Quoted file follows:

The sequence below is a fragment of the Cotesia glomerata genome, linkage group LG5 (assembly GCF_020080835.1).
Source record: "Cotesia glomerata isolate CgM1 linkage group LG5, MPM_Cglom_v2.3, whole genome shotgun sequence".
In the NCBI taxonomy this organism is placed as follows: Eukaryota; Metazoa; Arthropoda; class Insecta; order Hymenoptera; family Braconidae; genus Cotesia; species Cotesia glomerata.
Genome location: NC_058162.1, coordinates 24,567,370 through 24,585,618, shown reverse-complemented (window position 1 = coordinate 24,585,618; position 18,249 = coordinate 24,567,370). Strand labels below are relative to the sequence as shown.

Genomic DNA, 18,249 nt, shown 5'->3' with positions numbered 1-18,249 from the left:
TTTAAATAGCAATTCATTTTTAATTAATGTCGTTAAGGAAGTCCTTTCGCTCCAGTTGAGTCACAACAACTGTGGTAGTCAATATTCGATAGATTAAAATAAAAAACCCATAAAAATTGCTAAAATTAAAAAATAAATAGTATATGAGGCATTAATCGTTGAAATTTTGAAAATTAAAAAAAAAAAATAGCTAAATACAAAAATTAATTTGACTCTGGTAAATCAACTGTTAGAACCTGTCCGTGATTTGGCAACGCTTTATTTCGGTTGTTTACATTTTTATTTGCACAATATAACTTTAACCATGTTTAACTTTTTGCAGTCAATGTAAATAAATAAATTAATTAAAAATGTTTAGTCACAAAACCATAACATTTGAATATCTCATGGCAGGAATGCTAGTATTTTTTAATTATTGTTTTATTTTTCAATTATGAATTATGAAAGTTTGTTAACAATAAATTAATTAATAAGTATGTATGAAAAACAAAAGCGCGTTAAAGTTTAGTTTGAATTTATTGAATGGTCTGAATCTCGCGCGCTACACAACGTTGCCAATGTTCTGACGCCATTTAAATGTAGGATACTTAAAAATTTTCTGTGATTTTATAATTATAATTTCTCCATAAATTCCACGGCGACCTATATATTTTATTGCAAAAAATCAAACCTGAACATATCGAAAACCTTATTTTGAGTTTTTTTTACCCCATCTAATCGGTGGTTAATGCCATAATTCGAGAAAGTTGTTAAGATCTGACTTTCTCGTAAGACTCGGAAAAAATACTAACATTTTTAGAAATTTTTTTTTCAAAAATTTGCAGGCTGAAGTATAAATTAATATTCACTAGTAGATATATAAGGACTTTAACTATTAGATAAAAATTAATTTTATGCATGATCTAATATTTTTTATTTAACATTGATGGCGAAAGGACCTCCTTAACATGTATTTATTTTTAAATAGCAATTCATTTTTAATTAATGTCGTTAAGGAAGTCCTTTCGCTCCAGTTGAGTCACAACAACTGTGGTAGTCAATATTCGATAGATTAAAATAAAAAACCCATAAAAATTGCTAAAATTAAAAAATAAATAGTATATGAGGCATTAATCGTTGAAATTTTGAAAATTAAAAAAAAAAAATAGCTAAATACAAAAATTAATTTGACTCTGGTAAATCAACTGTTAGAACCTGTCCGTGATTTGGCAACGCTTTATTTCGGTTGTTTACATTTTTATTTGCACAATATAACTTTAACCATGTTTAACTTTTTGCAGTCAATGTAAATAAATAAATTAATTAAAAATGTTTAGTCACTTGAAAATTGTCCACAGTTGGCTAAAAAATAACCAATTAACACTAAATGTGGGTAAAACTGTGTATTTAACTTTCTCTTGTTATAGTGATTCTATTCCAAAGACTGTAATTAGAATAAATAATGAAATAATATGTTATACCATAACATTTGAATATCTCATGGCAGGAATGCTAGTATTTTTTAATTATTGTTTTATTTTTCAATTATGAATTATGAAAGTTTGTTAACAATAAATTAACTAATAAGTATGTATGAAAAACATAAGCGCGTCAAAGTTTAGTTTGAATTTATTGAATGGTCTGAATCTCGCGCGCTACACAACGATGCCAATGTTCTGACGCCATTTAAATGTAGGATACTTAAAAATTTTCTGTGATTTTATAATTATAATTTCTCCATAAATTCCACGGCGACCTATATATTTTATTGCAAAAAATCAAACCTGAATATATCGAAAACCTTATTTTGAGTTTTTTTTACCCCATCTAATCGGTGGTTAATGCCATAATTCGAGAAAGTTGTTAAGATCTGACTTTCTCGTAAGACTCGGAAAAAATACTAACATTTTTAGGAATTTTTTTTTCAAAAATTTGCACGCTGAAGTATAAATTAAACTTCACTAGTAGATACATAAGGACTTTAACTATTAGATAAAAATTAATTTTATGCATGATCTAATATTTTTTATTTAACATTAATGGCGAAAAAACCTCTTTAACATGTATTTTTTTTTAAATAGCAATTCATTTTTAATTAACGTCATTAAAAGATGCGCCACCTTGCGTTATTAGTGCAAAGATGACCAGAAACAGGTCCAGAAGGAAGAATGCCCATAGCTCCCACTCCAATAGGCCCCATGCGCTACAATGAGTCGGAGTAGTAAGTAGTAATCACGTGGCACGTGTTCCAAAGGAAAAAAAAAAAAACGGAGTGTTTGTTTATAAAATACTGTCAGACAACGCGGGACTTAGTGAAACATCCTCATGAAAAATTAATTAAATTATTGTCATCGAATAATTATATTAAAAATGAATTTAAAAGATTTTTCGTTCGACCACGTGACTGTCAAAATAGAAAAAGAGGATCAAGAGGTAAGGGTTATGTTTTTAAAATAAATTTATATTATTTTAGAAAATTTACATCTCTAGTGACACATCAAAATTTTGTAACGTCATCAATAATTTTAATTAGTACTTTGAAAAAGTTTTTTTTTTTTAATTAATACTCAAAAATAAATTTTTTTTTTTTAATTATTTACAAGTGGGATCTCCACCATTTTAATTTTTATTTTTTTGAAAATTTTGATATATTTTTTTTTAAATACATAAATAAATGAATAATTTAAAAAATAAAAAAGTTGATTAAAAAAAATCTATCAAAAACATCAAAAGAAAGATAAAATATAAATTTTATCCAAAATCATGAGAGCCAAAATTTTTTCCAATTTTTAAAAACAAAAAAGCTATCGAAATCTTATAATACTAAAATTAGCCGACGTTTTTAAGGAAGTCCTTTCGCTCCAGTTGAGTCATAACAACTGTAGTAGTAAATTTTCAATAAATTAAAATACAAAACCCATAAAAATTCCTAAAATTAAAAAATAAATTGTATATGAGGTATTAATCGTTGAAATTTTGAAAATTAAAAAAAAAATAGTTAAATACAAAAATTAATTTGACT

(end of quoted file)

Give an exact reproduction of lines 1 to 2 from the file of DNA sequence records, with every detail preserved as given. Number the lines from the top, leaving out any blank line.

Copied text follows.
The sequence below is a fragment of the Cotesia glomerata genome, linkage group LG5 (assembly GCF_020080835.1).
Source record: "Cotesia glomerata isolate CgM1 linkage group LG5, MPM_Cglom_v2.3, whole genome shotgun sequence".